While various embodiments of the invention have been described above, it should be understood that they have been presented by way of example only, and not limitation. Where methods and steps described above indicate certain events occurring in certain order, those of ordinary skill in the art having the benefit of this disclosure would recognize that the ordering of certain steps may be modified and that such modifications are in accordance with the variations of the invention. Additionally, certain of the steps may be performed concurrently in a parallel process when possible, as well as performed sequentially as described above. The embodiments have been particularly shown and described, but it will be understood that various changes in form and details may be made.

For example, although the above methods have been described with reference to procedures within a vertebra or intervertebral disc, the above methods and devices can be used in other bone-related structures of a patient's body. A medical device (e.g., 10, 110, 210, 310, etc.) can include any combination or sub-combination of the various features described herein. In addition, other types of expandable devices can be used in place of, or in combination with, a balloon-type expandable member (e.g., 28, 128, 228, 328, etc.) described herein. For example, a mechanical expandable device can be used, such as a membrane-covered scissor-jack as described in U.S. patent application Ser. No. 11/095,613 (U.S. Application Publication No. 2006/0235423), or a device as described in U.S. patent application Ser. No. 11/042,546 (U.S. Application Publication No. 2005/0143827), or a device as described in U.S. patent application Ser. No. 11/454,153 (U.S. Application Publication No. 2007/0043361), the disclosures of which are hereby incorporated by reference in their entirety. An expandable member as described herein can be used in conjunction with a mechanical device that is disposed within an interior of the expandable member and used to expand the expandable member.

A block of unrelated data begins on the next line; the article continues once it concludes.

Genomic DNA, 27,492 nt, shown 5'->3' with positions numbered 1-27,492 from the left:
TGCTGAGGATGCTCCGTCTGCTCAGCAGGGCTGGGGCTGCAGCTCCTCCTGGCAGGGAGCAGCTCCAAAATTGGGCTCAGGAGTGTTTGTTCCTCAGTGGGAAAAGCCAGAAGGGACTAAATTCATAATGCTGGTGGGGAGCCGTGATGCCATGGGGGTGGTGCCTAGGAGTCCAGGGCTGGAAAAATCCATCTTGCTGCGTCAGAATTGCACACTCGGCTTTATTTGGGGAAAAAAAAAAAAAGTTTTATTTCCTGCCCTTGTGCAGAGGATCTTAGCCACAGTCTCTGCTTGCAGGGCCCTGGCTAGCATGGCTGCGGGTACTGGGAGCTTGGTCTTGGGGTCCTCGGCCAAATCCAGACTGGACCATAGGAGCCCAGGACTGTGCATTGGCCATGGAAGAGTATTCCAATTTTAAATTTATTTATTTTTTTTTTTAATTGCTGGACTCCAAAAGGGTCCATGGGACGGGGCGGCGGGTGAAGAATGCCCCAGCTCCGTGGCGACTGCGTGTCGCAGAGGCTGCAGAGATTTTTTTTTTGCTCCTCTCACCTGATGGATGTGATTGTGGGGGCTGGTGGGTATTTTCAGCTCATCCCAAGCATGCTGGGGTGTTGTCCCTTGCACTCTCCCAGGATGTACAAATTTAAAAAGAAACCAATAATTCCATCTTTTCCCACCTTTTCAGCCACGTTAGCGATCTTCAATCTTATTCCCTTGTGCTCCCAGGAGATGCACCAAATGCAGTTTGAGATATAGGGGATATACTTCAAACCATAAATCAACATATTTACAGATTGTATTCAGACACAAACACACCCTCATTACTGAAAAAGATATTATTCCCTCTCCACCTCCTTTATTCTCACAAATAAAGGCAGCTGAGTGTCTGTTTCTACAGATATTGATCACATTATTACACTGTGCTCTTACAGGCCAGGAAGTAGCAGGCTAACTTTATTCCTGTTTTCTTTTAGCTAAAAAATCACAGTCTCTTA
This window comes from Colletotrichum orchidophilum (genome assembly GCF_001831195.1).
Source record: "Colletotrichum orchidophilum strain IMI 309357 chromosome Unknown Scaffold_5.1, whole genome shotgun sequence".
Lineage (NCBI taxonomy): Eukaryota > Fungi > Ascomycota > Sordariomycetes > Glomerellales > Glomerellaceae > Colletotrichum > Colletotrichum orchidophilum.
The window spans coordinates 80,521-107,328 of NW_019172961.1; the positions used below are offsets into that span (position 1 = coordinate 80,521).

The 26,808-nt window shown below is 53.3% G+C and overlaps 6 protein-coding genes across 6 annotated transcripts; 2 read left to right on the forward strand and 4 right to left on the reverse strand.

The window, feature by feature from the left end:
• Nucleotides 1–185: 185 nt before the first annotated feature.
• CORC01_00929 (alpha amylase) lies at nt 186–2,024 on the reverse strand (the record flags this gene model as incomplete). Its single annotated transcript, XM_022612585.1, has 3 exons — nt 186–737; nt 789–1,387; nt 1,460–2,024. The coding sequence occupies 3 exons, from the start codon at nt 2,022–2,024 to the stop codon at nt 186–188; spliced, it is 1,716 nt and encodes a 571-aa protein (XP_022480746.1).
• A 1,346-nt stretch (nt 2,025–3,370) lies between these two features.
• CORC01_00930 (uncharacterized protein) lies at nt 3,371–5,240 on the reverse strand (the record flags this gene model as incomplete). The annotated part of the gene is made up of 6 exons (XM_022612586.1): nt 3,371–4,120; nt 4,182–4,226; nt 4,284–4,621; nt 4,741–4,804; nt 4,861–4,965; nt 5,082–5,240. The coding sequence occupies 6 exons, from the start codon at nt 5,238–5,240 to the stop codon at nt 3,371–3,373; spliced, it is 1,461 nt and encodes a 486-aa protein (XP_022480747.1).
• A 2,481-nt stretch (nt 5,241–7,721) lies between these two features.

The expandable members can also be a variety of different shapes and sizes, such as, for example, expandable devices described in U.S. Pat. No. 5,972,015, and U.S. Pat. No. 6,981,981, the disclosures of which are hereby incorporated by reference in their entirety. The medical devices described herein can define lumens having various shapes, sizes and configurations, such as those described in U.S. patent application Ser. No. 11/124,387 (U.S. Application Publication No 2006/0264896), the disclosure of which is hereby incorporated by reference in its entirety. For example, a cross-section of a lumen can be circular, square, oval, elliptical, triangular, oblong, curved, angled, etc. Moreover, the position of the first lumen relative to the second lumen can vary from the example embodiments described herein. Although not specifically illustrated, any of the embodiments of a medical device can optionally include a seal member (e.g., 146, 246).